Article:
People v. Weiss

Annotate this Case

133 P.3d 1180 (2006)

In Re: Plaintiff: PEOPLE of the State of Colorado, v. Defendant: Thomas Robert WEISS.

No. 05SA227.

Supreme Court of Colorado, En Banc.

April 24, 2006.

*1181 Don Quick, District Attorney, 17th Judicial District Michael J. Milne, Senior Deputy District Attorney, Brighton, for Petitioner.

David S. Kaplan, Colorado State Public Defender Sarah Quinn, Deputy State Public Defender, Brighton, for Respondent.

HOBBS, Justice.

In this prosecution for sexual assault and incest on a minor, we exercised our original jurisdiction under C.A.R. 21 to review the trial court's admission of evidence concerning the alleged victim's prior reports of sexual assault against persons other than the defendant.[1] The defendant made a motion to pierce the rape shield statute under the history of false reporting provisions of subsections 18-3-407(2) and (2)(a), C.R.S. (2005).[2] Defendant's subsection 18-3-407(2)(b) affidavit in support of the motion asserted that the alleged victim had made a number of false reports of sexual assault against other persons and these reports had not resulted in charges being filed.

Over the prosecution's objection that the offer of proof was insufficient to warrant convening a rape shield hearing under subsection 18-3-407(2)(c), C.R.S. (2005), the trial court convened a hearing and ruled that (1) *1182 the jury was entitled to know the number of times and the circumstances under which the complaining witness had made prior reports of sexual assault and (2) this evidence was admissible to impeach the alleged victim's credibility.

We hold that the defendant's offer of proof was insufficient as a matter of law under the statute to warrant the trial court convening an in camera evidentiary hearing pursuant to subsection 18-3-407(2)(c). To invoke a rape shield hearing, the history of false reporting provisions of the rape shield statute require that the affidavit accompanying the defendant's offer of proof must articulate facts which, if demonstrated at the evidentiary hearing by a preponderance of the evidence, would show that the alleged victim made multiple prior or subsequent reports of sexual assault that were in fact false. An allegation that charges were not brought as a result of other sexual assault allegations is insufficient as a matter of law to warrant the trial court convening an evidentiary hearing under subsection 18-3-407(2)(c).

Accordingly, we make our rule absolute and set aside the trial court's ruling admitting evidence of the alleged victim's prior sexual assault reports.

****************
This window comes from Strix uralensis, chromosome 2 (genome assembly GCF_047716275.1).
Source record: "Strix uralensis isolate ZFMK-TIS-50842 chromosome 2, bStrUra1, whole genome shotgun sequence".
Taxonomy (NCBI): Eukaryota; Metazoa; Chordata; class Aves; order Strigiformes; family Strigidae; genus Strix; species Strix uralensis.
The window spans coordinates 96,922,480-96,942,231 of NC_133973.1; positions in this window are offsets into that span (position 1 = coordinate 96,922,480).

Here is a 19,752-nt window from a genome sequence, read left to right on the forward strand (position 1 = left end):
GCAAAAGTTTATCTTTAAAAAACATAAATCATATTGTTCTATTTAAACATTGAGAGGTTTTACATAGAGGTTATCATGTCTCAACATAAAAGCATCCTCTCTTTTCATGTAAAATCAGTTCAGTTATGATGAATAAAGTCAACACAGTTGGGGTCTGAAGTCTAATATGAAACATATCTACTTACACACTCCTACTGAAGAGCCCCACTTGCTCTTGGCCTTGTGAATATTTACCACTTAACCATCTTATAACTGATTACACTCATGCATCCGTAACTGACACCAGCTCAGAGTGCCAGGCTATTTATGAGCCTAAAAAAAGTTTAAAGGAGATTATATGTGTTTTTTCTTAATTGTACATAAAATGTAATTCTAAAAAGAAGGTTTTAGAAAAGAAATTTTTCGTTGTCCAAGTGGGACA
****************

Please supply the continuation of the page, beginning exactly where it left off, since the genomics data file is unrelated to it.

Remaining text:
I.

The prosecution charged Weiss with sexual assault, pattern of abuse, in violation of section 18-3-405, C.R.S. (2004), a class three felony; incest, in violation of section 18-6-301, C.R.S. (2004), a class four felony; and sexual assault on a child, in violation of section 18-3-405, C.R.S. (2004), a class four felony.

The information alleged that between April 1, 2002 and May 11, 2002, Weiss subjected C.W., his great-niece who was twelve years old, to sexual contact. Weiss waived his right to a preliminary hearing and pled not guilty. The trial court set the case for trial.

Weiss filed two motions to pierce the rape shield statute pursuant to the false sexual assault reporting provisions of the rape shield act. Based on Jefferson County Social Service records, the first motion alleged that C.W. made a false report about her mother's boyfriend, C.H., because she wanted to live with her father, and that she made a false report against Weiss when she was living with her grandmother and Weiss because she wanted to live with her step-mother.

In support of this motion, the defense investigator's affidavit recited that, in making the false report concerning her mother's boyfriend, she also made false reports concerning her biological father, J.W., and another great-uncle of hers, Weiss's brother, that occurred when she was eight years old. In regard to the report concerning her father, the affidavit's recitation of falsity was that C.W. had said her father was in jail for molesting her and her siblings; whereas he was in jail for forgery and contempt of court, not sexual assault, and no record existed of sexual assault charges being filed against him. In regard to the other great-uncle, the affidavit recited that no charges against him were ever pursued or substantiated. In regard to the mother's boyfriend, the affidavit recited that he had pled guilty to third degree assault.

The affidavit accompanying the motion to pierce the rape shield statute states in full: